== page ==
Sep 9, 2021
Origins: The History Of The Morale Patch
Custom patches say what needs to be said. Patches are everywhere, from military uniforms to employee uniforms, even the jerseys of our favorite athletes, and more. However, not all patches...
Author: Jesse Daugherty
Custom patches say what needs to be said. Patches are everywhere, from military uniforms to employee uniforms, even the jerseys of our favorite athletes, and more. However, not all patches are made for the same reason. Morale patches have been a big part of military life since becoming present in WWI and WWII. Morale patches were used to showcase membership to particular divisions and units, doing so with insignia patches.
A good morale patch typically features cheeky imagery and expressions used to build camaraderie in a group with the same goal and experience. They are seen on garments and gear or even patch display boards. No longer found just in the military, morale patches are now seen in sports groups, youth groups, motorcycle groups, and private clubs. The history of the morale patch starts before WWI. The British Army adopted "Battle Patches," which were utilized to identify allies and enemy units. The distinctive designs are unique to each individual unit, used as a way to know who was who.
The first morale patch was the Blood Chit. This is a notice carried by military personnel and addressed to civilians who may come across members of the armed services. They were usually sewn in on the inside of flight jackets and were first issued by President George Washington in 1793. The Chit has evolved into the insignia-style message known today as the morale patch.
In terms of the first actual morale patches accepted by the US military, the 81st Division Wildcats of the US Army take the credit. In WWI, Army Officials suggested patches should be created to acknowledge different divisions. The logo was approved as a way to boost troop morale, and before long, all divisions were ordered to make and wear a patch. Morale patches are unique to each division, showcasing the personality, character, and details of their specialties. These patches became incredibly popular among members of the military and collectors alike.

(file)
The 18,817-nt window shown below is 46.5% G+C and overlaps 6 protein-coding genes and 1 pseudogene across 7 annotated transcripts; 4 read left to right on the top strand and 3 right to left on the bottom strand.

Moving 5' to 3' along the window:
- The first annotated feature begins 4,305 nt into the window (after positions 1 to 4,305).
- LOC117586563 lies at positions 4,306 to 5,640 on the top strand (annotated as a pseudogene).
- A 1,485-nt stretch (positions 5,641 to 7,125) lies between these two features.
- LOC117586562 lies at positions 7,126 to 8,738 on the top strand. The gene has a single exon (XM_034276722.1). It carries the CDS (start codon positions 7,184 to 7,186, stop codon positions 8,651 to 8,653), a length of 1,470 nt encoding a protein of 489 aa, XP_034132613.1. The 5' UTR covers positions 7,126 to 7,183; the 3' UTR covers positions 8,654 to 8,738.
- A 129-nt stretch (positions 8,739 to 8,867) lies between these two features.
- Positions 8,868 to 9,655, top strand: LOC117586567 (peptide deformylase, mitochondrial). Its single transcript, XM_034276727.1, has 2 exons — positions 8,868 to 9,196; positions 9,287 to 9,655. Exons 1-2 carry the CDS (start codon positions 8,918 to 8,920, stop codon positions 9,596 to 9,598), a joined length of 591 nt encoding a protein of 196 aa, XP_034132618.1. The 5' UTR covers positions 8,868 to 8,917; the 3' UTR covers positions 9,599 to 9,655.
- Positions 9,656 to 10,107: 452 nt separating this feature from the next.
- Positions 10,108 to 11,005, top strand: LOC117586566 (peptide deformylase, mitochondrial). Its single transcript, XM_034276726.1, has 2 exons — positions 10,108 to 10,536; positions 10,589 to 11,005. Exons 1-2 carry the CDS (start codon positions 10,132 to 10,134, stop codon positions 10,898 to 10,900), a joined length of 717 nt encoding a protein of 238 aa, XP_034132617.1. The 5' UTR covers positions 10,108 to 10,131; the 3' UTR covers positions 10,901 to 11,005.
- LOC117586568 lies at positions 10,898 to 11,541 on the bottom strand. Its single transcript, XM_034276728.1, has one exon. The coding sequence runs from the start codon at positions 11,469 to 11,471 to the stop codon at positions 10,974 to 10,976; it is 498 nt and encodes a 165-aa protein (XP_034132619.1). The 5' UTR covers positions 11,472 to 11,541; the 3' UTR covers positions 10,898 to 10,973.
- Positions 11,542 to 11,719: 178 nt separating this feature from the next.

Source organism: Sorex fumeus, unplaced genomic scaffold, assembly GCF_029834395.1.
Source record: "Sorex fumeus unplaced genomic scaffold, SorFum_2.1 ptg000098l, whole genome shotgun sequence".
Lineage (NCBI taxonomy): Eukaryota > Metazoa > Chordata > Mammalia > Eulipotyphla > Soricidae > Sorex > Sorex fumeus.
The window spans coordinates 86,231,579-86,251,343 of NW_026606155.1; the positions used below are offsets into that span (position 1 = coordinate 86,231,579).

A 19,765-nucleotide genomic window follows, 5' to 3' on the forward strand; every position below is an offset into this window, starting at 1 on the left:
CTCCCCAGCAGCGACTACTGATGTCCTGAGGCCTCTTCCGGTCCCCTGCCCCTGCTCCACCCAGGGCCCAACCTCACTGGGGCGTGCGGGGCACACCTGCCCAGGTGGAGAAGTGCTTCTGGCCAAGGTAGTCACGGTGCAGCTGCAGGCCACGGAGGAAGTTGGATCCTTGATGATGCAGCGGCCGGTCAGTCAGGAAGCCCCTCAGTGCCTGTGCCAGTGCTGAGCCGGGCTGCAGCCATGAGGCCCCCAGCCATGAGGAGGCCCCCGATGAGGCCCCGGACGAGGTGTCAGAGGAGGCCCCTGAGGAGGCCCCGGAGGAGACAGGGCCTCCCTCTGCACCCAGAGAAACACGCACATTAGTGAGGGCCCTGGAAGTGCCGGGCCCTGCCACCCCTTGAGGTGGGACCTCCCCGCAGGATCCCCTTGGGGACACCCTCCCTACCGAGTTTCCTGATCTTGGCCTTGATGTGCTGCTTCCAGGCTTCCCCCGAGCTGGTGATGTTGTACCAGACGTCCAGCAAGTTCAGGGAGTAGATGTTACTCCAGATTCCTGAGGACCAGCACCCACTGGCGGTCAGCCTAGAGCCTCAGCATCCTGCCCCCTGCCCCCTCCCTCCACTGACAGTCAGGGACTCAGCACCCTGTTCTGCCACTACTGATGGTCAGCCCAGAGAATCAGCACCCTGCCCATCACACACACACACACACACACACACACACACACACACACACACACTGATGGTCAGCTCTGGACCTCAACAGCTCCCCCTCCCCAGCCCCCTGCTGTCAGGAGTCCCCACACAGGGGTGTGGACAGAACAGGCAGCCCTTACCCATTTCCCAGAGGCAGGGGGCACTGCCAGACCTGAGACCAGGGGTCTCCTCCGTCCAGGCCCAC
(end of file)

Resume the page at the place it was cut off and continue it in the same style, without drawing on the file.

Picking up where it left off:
In the years after WWI, patches became eye-catching and individualized. Before long, they became a favorite item for trading and collecting. It was a successful way of bringing the civilian population together with the military. While it also made Law Enforcement agencies more approachable to the general public. Morale patches continue to be a sought-after collector's item, often becoming personal keepsakes that are handed down through the years.
While patches were standard among military members, the term morale patch wasn't applied until the Vietnam War Era. Soldiers used patches to make sarcastic or critical statements, placing them on their uniforms to keep spirits high. These custom patches also helped create camaraderie between the divisions. The sarcastic and detailed patches we see today can be credited to US Navy pilots. Morale flight suit patches were made famous in the early '80s, thanks to an incident in the Gulf of Sidra.
Now eye-catching, personality-driven patches are commonplace among all members of the military. Today patches are found in almost all civilian and government organizations. Morale patches will always be cherished by collectors, enthusiasts, family, friends, veterans, and more. Their rich history is what makes them special, though the designs keep getting better and more creative.
At Patches4Less.com, all we do is embroidered patches. We do it all from morale patches to name patches for clothes or even decorative patches to enhance your style. We take pride in transforming your designs into a custom patch that will be worn for years to come. Ordering is simple, just call us toll-free at 866-847-2824 or email us. If you know what you are looking for, get a free quote and let us show you how easy ordering custom patches can be!